By Michelle Waitzman
Most people take dictionaries for granted. They are available to us, at home or at school, from the time we first learn to read. Those of us who work with words rely on them regularly. But few of us spend much time thinking about how a dictionary is put together and kept up to date. It’s almost as though we expect them to spring into existence, fully formed. The truth is much more complicated—and fascinating.
Kory Stamper is a lexicographer,* and her book Word by Word: The Secret Life of Dictionaries gives readers a behind-the-scenes look at one of America’s best-known dictionary publishers: Merriam-Webster. Sound boring? It’s not! Stamper takes us on a memorable journey through the ways in which the English language has evolved (and continues to evolve), the lengths that lexicographers go to in order to describe current usage, and the backlash that can result from a seemingly innocuous definition.
Each of the book’s chapters is named for a word chosen to illustrate the topic of that chapter. For example, the “Irregardless” chapter is about words that many people argue are not “real” words at all; the “Take” chapter discusses the challenges of defining small words that are used in a multitude of ways; and the “Nuclear” chapter is about differences in pronunciation.
The author tells us how Merriam-Webster’s editorial staff approaches these kinds of issues, while also sharing plenty of anecdotes that bring to life the day-to-day experiences of lexicographers and the atmosphere of their unique work environment. I was surprised to find out, for example, that nobody on the editorial floor has a phone on their desk. This distraction-free atmosphere stands in stark contrast to the constant chatter and ringing phones of a typical open-plan office. It was also surprising to read that the lexicographers answer every piece of correspondence sent to Merriam-Webster by dictionary users. The answers are not crafted by a communications team or dealt with through form letters; they are written by individual lexicographers as a service to their readers and have been for decades.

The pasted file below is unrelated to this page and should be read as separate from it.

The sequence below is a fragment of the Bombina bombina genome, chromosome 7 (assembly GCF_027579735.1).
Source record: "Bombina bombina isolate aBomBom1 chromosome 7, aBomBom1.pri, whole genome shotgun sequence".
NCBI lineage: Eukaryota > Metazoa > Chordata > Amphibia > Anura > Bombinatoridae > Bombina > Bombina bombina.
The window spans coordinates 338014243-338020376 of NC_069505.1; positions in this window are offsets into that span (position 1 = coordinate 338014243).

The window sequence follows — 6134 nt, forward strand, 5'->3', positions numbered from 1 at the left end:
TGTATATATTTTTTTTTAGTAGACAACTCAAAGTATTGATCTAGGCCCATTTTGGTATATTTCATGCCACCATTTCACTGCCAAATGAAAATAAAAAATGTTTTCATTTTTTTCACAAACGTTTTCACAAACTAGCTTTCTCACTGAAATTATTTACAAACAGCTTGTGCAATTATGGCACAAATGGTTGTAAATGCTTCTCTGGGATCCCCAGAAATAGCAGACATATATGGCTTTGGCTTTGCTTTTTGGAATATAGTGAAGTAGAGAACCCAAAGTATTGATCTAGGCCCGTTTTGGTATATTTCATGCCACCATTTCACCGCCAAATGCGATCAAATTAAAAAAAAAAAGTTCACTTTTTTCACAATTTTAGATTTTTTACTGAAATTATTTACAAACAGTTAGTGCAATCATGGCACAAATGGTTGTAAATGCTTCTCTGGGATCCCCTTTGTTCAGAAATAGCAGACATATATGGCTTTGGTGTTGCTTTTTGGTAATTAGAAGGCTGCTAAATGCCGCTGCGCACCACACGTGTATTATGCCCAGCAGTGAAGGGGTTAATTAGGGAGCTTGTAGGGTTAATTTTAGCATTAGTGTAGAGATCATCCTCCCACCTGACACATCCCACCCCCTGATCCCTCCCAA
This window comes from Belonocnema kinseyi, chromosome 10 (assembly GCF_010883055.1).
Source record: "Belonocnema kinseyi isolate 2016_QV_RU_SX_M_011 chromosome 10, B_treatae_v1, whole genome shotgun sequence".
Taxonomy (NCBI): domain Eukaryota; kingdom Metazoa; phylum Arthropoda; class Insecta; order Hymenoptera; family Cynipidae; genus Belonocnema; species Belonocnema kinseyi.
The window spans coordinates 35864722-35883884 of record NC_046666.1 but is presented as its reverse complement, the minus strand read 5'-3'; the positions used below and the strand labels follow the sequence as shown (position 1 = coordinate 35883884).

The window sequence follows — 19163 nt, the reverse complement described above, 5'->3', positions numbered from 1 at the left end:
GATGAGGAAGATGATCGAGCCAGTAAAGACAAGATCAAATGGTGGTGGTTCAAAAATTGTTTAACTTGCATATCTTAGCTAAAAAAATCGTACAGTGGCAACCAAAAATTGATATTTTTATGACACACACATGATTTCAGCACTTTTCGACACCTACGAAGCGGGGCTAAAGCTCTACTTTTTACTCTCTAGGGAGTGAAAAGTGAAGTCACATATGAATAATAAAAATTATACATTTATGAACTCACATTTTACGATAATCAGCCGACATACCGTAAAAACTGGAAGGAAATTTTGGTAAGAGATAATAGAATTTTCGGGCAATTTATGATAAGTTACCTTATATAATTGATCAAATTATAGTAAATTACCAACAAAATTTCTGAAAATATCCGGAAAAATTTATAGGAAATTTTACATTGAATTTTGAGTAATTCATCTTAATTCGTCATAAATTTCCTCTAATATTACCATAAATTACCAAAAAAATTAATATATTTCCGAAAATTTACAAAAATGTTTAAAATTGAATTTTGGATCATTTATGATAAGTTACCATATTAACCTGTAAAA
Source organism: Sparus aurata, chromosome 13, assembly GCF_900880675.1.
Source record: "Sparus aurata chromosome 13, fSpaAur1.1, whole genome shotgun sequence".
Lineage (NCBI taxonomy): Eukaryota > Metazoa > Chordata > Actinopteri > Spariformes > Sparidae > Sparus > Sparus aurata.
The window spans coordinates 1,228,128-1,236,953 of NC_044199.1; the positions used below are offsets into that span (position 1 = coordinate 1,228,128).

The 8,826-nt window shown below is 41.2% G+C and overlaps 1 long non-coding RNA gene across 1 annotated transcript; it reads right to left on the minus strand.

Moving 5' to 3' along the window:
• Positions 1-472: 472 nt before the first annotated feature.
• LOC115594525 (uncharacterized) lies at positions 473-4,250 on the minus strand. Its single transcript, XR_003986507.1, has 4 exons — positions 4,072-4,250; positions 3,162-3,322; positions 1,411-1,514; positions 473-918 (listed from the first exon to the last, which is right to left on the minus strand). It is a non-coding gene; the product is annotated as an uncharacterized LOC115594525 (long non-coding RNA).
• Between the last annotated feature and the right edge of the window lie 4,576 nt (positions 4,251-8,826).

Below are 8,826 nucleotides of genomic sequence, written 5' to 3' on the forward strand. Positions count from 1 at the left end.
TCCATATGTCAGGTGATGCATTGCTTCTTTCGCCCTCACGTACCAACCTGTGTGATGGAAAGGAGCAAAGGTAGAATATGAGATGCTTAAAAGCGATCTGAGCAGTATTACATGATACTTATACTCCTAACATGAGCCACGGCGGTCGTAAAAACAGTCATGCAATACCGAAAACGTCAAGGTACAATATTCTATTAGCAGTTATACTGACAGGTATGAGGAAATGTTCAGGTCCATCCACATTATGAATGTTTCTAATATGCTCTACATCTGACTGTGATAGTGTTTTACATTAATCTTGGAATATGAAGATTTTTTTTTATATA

Stamper doesn’t shy away from revealing her own personality quirks either. In fact, the book begins with a vivid description of her utter terror as she, sweating profusely, tries to make it through her initial job interview at Merriam-Webster. Stamper is the main character of her story—though she is joined by a diverse cast of colleagues—and she gives the book a personal touch that makes it much more fun to read than a straightforward book about how dictionaries are made might have been. It’s a combination of personal anecdote, opinion, and insightful observation about language that makes Word by Word a fascinating read.
Word by Word taught me a lot about language and lexicography. It opened my eyes to many of the nuances of words and their meanings that I hadn’t thought about before. Writers and editors often consider themselves “word nerds,” but after reading Stamper’s enlightening book, I feel like we take a back seat to the devoted lexicographers who spend their careers attempting to describe our constantly evolving language. Anyone who loves the English language will appreciate the careful examination it receives in this book.
* noun: ˌlek-sə-ˈkä-grə-fər, an author or editor of a dictionary.
Michelle Waitzman is a freelance non-fiction writer, editor, and proofreader in Toronto. Before she started editing, Michelle survived careers in TV production and corporate communications. Between these, she ran away to live in New Zealand for seven years.
This article was copy edited by Ellen Fleischer.